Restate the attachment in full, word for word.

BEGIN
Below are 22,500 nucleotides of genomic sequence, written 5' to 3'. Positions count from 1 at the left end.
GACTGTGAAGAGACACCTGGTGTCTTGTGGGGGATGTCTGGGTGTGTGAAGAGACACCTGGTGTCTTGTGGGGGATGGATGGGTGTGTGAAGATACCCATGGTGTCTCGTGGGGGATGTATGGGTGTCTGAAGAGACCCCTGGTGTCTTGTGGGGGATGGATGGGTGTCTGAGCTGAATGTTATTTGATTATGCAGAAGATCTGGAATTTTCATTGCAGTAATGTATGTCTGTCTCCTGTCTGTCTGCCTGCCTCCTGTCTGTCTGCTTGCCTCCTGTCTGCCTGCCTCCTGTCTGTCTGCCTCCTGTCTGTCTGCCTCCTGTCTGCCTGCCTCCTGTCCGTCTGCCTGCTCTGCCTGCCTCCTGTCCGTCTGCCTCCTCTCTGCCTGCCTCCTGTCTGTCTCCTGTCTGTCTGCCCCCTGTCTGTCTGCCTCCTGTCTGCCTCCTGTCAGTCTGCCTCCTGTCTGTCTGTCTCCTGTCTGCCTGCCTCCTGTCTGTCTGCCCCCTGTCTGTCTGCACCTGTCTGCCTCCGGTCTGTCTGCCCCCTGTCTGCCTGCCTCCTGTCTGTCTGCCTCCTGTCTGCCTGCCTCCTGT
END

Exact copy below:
Below are 22,500 nucleotides of genomic sequence, written 5' to 3'. Positions count from 1 at the left end.
GACTGTGAAGAGACACCTGGTGTCTTGTGGGGGATGTCTGGGTGTGTGAAGAGACACCTGGTGTCTTGTGGGGGATGGATGGGTGTGTGAAGATACCCATGGTGTCTCGTGGGGGATGTATGGGTGTCTGAAGAGACCCCTGGTGTCTTGTGGGGGATGGATGGGTGTCTGAGCTGAATGTTATTTGATTATGCAGAAGATCTGGAATTTTCATTGCAGTAATGTATGTCTGTCTCCTGTCTGTCTGCCTGCCTCCTGTCTGTCTGCTTGCCTCCTGTCTGCCTGCCTCCTGTCTGTCTGCCTCCTGTCTGTCTGCCTCCTGTCTGCCTGCCTCCTGTCCGTCTGCCTGCTCTGCCTGCCTCCTGTCCGTCTGCCTCCTCTCTGCCTGCCTCCTGTCTGTCTCCTGTCTGTCTGCCCCCTGTCTGTCTGCCTCCTGTCTGCCTCCTGTCAGTCTGCCTCCTGTCTGTCTGTCTCCTGTCTGCCTGCCTCCTGTCTGTCTGCCCCCTGTCTGTCTGCACCTGTCTGCCTCCGGTCTGTCTGCCCCCTGTCTGCCTGCCTCCTGTCTGTCTGCCTCCTGTCTGCCTGCCTCCTGT